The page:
Blog Soul

Finding my Muses
August 3, 2020

The call comes in on a Thursday night. The Indian Ocean is roaring in the background. Some of his words are carried off by the wind but you get the gist of what he’s saying. He’s walking on the beach. He wants you next to him. Be spontaneous. Be adventurous. Take the train. You’ll book a flight back. You say all right and pack a small bag. In the morning you catch a cab to the Syokimau station. You file onto the SGR train alongside other folks with nothing but an impulsive decision to carry you through. You spend the weekend burdening your body with herb and whiskey. You soothe it with great views, white shimmering sands, and frothy waves lapping at your feet.

While you are living it up in Watamu, back in Nairobi, a new set of events has been set in motion. A job in Naivasha has been arranged. You are to move away and put to use the two degrees you acquired eight years earlier. Good money was spent on you over those five years. It’s been thirteen years in the making. Now it’s time to see if it all pays off. You already know the answer to that question but who are you to disappoint your old man? And for what? A pipe dream? You take the job. You move to Naivasha.

The job sucks. The job sucks smelly toes. You work ten hours a day, six days a week. They flick pennies at you and call it a salary. You miss the fam. You miss your cats more than anything. You miss the city. You miss telling stories about marriage, relationships, and urban life. You miss yourself, your true self. The one you abandoned to go and be the person other people thought you should be. It batters your soul. You lose weight. You wither. You start to get very still and quiet hoping that the internal alarms blaring will go silent too. They don’t. There is a constant rushing noise in your ears. When you close your eyes all you see is red. You are crashing.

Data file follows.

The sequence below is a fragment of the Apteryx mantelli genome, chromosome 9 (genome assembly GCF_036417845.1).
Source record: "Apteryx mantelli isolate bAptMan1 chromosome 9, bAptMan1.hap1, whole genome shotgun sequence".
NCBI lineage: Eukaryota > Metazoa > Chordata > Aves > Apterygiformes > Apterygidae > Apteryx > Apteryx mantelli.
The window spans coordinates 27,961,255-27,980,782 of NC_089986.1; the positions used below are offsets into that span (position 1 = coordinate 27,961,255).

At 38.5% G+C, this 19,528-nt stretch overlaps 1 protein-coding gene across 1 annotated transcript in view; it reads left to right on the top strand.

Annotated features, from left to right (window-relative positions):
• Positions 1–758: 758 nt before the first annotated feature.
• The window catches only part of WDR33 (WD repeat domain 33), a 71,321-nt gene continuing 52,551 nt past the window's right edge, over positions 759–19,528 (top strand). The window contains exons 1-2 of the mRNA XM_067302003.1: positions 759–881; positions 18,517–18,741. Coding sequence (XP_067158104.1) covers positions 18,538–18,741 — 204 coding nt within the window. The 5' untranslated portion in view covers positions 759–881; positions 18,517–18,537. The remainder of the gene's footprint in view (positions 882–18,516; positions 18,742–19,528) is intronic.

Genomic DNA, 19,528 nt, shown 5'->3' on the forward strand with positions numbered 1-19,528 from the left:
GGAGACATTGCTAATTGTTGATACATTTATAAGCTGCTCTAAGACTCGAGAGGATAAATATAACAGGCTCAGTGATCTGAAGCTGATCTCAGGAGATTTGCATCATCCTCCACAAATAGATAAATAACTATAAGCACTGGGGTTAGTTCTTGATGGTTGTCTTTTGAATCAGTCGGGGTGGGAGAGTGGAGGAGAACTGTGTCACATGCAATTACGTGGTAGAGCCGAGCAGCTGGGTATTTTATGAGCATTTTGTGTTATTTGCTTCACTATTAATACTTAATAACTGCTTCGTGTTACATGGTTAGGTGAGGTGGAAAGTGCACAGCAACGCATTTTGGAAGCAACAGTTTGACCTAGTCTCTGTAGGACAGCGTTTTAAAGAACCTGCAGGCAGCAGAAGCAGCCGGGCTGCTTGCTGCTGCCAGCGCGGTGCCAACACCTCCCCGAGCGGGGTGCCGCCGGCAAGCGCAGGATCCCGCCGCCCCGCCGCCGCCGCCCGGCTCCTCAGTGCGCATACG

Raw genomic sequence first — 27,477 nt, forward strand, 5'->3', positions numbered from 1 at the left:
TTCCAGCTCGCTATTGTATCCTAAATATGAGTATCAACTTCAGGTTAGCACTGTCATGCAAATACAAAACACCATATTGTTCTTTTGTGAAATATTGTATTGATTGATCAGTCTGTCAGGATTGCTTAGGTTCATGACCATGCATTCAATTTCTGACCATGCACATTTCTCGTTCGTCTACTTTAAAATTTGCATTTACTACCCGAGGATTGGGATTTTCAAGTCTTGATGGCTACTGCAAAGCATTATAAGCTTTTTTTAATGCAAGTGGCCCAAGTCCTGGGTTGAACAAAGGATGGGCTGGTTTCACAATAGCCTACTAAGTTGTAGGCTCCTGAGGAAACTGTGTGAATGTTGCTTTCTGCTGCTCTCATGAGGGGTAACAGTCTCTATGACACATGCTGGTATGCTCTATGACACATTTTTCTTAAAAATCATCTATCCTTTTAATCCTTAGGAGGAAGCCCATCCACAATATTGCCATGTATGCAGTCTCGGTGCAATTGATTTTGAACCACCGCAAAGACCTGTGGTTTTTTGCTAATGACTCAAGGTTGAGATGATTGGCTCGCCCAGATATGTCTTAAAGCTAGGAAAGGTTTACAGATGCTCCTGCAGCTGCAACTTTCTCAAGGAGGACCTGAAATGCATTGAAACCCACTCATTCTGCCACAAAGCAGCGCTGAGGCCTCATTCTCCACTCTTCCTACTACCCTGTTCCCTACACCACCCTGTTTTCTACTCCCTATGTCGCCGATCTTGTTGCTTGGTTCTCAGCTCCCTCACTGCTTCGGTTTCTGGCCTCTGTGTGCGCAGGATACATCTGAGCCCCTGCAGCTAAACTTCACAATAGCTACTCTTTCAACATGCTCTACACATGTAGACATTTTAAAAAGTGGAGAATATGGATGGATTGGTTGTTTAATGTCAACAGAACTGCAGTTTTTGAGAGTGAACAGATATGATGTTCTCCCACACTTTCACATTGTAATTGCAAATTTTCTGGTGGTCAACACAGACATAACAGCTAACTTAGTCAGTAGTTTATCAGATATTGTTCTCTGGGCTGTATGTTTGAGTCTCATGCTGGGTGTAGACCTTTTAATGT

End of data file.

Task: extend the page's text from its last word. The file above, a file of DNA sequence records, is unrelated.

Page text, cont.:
It takes three days of radio silence to return to yourself. To beg forgiveness for betraying yourself. To start making it right. Things will fall into place, but first, they’ll fall apart. They’ll crumble, scatter and cause just enough chaos and pain to make sure the lesson sticks this time. Stop abandoning yourself. No one is coming to save you. No one is coming to whisk you off into the life you’ve been dreaming of. You have to show up for yourself. You have to do the work and make the decisions that will bring you closer home. Closer to that life you desire. You have to choose you.

Once you realize this, clarity starts to take hold inside. You can’t go back to the old normal. The consciousness shift won’t allow you. You have to let go of all the earlier mindsets, relationships and trauma responses to level up.

Now the stories you want to tell are different. Your voice has changed. The realization comes at a rather inconvenient time. You’re five chapters into a new story series. It’s set in a life that’s faded to black and white. A portal you can no longer and don’t even want to access. You struggle with it for a few months because you’re not one to leave things unfinished. Loose ties unsettle your mind. But you’ve also got to know when to let go. If you hang onto something past the time you should move on, you get stuck. Everything stalls. You’ve got to keep it moving. And this, folks, is the long and short of why I’m canceling the Eucalyptus Man story series. I just don’t have it in me anymore.

By making this admission, I’m freeing myself up to explore new story ideas. Writers should write for themselves first, but you all have been so kind. You have encouraged my work and stuck around despite my long absences and thus I feel beholden to you. Thank you.

I’m still quieting the chaos of the last few months. My goal is to be still enough that my muses come to me again like butterflies. A story series only comes together if the muses speak to me. Let me crawl into their skin and hear their thoughts. Feel their feelings. It’s a process and this is where I’m at. When the stars align I’ll shoot a flare and we’ll all congregate here on Thursdays as usual. Until then, stay rocking.

Love & Light

Wanjiru Ndung’u


Update: We started a new series we named You’re Still You. Read the first chapter A Moment Longer next.


About author

Wanjiru Ndung'u

Wanjiru Ndung'u writes fiction, poetry and essays. She is an irretrievable night owl, tea-lover and cat mom. She enjoys books, alternative music, movies and streaming shows.

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  • Duchess

    Welcome back. I don’t know whether this is appropriate (i’m not a writer, i push paper in an office and sell skincare products as a passion) but i’ll say it hoping you will feel it’s from a good place. Why not just give random stories? It doesn’t have to be a series, it doesn’t have to be 3000 words long. Just be free. We are all a work in progress.

    • Hooting Owl

      Hi Duchess, I hear you. Every writer has their process and product and mine happens to be long-form fiction. Completing a story arch in just 2000 words is highly unsatisfying for me. I enjoy the process of exploration – the setting, characters, their development, their state of mind…It is something I have thought about though. Whenever I have such a story I’ll be more than happy to share.